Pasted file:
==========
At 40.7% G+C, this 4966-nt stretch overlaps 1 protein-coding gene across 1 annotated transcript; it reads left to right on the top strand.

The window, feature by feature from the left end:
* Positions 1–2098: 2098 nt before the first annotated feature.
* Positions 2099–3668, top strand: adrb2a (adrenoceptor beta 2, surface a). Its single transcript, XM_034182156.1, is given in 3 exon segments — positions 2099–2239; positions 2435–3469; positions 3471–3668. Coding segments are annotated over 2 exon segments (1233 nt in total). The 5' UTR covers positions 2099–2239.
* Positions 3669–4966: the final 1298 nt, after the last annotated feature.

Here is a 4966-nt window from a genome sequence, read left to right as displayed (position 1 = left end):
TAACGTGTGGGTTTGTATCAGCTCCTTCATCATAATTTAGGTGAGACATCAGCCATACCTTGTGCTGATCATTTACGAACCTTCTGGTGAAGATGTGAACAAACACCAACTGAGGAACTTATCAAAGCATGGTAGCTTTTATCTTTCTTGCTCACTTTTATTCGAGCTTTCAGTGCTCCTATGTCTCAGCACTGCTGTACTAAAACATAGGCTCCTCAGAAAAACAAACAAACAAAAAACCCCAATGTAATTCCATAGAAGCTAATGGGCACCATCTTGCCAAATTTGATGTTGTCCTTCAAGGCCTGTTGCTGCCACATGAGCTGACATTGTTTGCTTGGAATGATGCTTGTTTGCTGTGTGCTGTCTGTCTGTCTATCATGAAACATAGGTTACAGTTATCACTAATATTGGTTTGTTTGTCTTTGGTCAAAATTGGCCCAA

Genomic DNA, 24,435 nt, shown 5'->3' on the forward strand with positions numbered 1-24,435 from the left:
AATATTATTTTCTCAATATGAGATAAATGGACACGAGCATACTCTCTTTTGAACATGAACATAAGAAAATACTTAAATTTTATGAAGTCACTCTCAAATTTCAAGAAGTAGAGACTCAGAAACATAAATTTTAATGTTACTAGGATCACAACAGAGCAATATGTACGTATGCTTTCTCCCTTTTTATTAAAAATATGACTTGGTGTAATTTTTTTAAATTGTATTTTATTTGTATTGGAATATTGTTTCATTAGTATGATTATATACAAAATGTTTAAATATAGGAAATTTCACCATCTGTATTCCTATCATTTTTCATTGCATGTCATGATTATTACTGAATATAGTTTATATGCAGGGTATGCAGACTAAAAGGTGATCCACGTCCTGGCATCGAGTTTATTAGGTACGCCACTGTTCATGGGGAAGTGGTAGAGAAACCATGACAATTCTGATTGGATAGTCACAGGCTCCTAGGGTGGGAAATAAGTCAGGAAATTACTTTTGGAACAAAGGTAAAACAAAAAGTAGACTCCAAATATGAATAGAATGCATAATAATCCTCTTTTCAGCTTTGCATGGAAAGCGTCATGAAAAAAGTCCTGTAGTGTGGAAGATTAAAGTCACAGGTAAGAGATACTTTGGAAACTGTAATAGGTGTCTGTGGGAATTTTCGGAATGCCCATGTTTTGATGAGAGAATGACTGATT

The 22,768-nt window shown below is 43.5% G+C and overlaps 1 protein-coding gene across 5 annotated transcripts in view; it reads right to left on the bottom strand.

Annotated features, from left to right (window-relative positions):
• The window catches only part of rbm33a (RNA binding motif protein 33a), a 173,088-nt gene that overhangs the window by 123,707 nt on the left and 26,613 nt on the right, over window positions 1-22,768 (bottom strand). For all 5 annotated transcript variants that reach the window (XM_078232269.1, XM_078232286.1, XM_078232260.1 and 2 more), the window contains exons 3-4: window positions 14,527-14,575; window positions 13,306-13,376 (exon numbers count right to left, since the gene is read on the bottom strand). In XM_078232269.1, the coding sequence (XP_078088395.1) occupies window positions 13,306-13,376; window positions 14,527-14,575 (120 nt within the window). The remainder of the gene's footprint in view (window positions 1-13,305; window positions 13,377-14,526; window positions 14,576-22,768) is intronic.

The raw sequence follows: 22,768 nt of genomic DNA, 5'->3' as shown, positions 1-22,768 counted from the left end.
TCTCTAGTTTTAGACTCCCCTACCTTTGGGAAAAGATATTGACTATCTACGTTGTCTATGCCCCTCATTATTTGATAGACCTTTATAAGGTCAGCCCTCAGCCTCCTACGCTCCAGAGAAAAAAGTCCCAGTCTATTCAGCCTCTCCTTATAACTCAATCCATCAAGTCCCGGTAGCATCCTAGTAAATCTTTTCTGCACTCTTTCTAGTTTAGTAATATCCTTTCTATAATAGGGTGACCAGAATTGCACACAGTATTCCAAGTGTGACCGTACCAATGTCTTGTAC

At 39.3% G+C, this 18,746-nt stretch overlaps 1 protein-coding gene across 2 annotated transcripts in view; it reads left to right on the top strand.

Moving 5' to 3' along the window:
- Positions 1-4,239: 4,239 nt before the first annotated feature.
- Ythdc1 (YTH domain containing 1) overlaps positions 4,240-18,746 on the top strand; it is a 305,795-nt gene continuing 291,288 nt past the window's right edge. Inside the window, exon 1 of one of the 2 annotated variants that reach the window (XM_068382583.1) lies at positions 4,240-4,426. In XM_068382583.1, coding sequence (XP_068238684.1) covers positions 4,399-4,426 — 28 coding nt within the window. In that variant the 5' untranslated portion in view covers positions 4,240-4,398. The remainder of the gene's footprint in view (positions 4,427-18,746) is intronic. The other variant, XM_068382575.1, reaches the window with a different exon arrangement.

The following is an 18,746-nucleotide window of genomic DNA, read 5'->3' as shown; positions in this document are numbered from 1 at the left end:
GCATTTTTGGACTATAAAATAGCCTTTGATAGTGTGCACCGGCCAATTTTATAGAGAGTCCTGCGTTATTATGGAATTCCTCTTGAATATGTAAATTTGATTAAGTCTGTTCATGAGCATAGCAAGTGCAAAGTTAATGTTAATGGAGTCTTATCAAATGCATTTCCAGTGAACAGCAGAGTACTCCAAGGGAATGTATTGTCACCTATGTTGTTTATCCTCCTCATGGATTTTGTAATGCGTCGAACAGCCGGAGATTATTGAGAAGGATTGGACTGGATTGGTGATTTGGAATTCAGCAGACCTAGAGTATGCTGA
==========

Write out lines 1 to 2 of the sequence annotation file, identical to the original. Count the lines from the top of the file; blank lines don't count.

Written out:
At 40.7% G+C, this 4966-nt stretch overlaps 1 protein-coding gene across 1 annotated transcript; it reads left to right on the top strand.

The window, feature by feature from the left end: